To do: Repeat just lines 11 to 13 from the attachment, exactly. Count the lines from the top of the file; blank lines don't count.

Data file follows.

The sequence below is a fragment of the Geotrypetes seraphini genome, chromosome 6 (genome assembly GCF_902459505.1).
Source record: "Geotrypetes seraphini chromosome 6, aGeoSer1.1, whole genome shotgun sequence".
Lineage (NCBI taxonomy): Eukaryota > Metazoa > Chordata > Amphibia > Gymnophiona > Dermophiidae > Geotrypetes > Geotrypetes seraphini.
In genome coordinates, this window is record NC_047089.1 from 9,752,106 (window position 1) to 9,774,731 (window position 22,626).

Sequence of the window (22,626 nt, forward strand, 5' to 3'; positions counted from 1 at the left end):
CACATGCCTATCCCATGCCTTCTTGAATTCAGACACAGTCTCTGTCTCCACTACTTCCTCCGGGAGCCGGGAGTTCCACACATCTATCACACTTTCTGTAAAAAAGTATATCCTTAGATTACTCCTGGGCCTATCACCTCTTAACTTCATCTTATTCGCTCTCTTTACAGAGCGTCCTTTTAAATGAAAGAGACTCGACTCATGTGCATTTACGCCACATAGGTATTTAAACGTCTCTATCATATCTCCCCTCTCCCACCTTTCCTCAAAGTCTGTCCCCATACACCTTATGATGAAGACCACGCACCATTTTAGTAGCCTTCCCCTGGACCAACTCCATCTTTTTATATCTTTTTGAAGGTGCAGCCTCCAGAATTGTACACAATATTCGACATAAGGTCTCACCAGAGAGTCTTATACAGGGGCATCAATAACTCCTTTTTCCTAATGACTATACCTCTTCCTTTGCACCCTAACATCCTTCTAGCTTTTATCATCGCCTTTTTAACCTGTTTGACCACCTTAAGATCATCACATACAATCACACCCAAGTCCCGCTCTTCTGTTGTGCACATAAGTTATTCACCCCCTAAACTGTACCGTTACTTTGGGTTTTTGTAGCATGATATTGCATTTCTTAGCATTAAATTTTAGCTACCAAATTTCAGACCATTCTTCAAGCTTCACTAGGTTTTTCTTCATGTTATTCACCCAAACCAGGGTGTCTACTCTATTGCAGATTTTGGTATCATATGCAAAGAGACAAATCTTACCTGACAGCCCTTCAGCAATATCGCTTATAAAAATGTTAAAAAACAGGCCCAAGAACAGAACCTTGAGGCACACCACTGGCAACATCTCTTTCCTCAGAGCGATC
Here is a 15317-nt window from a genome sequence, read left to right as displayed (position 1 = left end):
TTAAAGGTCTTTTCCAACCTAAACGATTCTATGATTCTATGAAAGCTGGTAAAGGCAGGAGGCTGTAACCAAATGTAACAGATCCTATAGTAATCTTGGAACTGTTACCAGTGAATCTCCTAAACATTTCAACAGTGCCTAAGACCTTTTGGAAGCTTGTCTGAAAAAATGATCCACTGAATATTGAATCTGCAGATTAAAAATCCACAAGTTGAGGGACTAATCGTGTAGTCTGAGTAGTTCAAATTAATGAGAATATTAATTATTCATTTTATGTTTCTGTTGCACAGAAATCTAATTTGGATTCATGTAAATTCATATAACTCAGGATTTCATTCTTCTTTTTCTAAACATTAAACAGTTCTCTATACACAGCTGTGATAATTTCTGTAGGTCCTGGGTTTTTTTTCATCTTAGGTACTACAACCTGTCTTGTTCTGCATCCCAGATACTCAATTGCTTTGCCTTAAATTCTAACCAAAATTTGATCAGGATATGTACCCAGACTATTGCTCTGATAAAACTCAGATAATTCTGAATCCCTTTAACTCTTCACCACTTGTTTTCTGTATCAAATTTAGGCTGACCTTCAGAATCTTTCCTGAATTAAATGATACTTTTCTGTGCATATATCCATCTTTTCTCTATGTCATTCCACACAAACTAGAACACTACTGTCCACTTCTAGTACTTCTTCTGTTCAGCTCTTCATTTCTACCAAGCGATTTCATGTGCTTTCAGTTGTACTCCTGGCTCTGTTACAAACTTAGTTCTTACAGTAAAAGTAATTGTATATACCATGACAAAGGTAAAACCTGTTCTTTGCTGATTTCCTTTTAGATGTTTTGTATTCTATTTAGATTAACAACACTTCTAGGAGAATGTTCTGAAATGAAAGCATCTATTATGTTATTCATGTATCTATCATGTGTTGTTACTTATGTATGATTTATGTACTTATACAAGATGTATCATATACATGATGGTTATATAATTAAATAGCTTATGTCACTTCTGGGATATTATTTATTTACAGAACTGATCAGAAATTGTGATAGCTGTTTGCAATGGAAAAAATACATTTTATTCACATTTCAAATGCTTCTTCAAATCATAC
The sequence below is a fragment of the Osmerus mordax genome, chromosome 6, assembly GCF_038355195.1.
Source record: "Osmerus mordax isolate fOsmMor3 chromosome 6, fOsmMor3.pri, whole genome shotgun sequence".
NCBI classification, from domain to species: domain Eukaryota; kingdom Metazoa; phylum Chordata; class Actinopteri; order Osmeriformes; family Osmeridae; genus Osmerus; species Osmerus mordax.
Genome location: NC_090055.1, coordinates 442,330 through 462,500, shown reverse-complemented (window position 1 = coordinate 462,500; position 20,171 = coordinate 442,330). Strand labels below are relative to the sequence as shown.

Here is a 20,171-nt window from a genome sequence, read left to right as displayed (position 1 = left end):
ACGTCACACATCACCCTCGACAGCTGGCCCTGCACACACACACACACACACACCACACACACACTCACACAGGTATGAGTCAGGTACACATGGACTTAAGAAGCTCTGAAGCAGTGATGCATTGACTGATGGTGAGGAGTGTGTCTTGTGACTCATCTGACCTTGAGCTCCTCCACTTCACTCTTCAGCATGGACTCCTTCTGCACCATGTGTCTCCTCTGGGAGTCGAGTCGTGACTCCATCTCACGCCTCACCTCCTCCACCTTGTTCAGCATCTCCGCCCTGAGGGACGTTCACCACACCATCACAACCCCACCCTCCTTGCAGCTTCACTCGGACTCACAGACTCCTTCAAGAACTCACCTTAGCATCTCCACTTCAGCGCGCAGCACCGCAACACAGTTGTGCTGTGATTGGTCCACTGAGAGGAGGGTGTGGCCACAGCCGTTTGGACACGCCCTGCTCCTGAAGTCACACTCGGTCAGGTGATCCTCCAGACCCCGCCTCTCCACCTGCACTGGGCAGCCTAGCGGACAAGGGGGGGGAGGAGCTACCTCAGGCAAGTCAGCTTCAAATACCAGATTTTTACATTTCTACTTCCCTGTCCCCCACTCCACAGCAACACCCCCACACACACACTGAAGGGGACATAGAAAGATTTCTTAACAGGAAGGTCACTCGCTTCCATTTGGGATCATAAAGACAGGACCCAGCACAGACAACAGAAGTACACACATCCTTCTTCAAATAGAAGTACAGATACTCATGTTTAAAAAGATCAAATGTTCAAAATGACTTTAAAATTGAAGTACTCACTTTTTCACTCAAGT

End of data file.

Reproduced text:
NCBI classification, from domain to species: domain Eukaryota; kingdom Metazoa; phylum Chordata; class Actinopteri; order Osmeriformes; family Osmeridae; genus Osmerus; species Osmerus mordax.
Genome location: NC_090055.1, coordinates 442,330 through 462,500, shown reverse-complemented (window position 1 = coordinate 462,500; position 20,171 = coordinate 442,330). Strand labels below are relative to the sequence as shown.

Here is a 20,171-nt window from a genome sequence, read left to right as displayed (position 1 = left end):